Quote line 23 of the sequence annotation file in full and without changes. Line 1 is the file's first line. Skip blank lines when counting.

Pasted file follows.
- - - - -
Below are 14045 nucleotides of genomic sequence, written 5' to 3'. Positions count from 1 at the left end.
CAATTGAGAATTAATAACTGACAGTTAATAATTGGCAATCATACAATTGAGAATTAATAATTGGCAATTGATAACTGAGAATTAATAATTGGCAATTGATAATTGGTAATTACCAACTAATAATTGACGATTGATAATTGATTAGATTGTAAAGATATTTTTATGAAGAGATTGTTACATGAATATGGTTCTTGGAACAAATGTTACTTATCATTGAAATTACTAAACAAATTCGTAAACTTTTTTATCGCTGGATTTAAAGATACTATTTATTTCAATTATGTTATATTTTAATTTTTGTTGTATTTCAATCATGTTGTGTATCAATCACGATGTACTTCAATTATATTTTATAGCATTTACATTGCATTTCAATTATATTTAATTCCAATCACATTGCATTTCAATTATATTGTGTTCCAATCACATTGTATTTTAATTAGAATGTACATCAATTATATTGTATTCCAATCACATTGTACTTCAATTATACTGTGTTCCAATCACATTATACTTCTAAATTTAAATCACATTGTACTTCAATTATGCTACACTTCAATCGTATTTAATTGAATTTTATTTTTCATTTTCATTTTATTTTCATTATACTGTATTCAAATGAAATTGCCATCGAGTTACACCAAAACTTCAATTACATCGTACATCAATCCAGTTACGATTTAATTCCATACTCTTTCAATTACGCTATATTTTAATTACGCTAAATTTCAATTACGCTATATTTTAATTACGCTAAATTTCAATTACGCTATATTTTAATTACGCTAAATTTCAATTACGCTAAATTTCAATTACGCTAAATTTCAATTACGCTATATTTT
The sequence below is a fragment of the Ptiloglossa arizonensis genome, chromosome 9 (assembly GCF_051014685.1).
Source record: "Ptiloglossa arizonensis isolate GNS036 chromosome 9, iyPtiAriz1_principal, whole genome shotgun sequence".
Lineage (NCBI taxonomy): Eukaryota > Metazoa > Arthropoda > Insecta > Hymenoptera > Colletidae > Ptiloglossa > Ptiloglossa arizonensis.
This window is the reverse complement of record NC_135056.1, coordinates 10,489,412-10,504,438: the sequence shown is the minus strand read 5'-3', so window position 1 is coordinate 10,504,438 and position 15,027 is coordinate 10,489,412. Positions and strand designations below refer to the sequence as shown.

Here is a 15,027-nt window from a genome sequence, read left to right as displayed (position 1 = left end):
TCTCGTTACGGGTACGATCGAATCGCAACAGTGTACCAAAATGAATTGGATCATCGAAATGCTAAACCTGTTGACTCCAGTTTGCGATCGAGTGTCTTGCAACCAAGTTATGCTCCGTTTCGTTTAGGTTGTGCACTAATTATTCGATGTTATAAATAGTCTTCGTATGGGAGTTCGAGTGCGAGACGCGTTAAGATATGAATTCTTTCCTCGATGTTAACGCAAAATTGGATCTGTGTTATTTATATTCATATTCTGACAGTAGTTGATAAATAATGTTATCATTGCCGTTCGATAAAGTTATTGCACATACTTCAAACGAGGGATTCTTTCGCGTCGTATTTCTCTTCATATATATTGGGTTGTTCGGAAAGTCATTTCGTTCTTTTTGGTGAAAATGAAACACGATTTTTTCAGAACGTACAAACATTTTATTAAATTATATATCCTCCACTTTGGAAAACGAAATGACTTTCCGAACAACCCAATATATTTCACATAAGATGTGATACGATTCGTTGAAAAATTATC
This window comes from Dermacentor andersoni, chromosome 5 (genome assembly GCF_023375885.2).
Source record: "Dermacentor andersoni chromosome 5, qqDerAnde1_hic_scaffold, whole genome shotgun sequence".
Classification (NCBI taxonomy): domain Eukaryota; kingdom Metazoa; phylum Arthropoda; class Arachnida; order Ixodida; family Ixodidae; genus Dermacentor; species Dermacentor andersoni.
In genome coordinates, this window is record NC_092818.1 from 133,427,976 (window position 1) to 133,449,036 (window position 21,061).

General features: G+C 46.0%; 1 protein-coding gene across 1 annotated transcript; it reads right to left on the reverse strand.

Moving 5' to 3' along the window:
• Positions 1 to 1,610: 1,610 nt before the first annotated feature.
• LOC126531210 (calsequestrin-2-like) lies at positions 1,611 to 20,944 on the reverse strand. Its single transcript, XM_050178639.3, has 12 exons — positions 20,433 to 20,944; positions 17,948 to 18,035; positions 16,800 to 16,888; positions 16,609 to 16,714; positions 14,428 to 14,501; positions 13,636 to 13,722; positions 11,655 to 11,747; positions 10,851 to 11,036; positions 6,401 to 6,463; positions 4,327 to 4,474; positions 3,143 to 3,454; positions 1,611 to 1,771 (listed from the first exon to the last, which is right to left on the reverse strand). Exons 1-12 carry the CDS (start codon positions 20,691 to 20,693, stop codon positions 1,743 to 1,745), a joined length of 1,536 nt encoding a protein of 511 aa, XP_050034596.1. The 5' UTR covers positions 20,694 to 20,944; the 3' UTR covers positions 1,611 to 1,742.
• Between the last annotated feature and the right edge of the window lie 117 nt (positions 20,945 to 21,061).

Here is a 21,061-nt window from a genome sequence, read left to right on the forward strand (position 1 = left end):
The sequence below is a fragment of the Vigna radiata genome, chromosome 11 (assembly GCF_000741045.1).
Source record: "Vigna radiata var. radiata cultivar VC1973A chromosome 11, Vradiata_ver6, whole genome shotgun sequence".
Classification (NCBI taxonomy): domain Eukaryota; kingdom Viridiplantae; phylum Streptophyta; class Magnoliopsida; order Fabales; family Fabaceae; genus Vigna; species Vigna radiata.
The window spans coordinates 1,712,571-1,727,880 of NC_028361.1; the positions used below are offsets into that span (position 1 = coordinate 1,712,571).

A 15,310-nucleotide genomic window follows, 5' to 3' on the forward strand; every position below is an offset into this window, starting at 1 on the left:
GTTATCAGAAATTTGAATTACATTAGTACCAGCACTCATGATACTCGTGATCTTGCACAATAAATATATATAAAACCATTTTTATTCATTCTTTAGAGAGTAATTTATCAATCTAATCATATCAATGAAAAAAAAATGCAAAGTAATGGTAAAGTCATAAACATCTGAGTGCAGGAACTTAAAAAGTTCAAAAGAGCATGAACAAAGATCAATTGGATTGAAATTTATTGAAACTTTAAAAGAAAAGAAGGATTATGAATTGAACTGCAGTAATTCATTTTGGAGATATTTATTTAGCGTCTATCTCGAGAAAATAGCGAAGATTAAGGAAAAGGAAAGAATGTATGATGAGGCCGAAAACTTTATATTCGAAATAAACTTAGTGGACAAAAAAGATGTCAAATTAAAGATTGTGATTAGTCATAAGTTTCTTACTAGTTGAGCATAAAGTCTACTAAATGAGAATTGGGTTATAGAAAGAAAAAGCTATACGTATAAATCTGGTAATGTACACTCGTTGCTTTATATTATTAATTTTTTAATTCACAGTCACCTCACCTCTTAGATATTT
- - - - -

A 15,310-nucleotide genomic window follows, 5' to 3' on the forward strand; every position below is an offset into this window, starting at 1 on the left: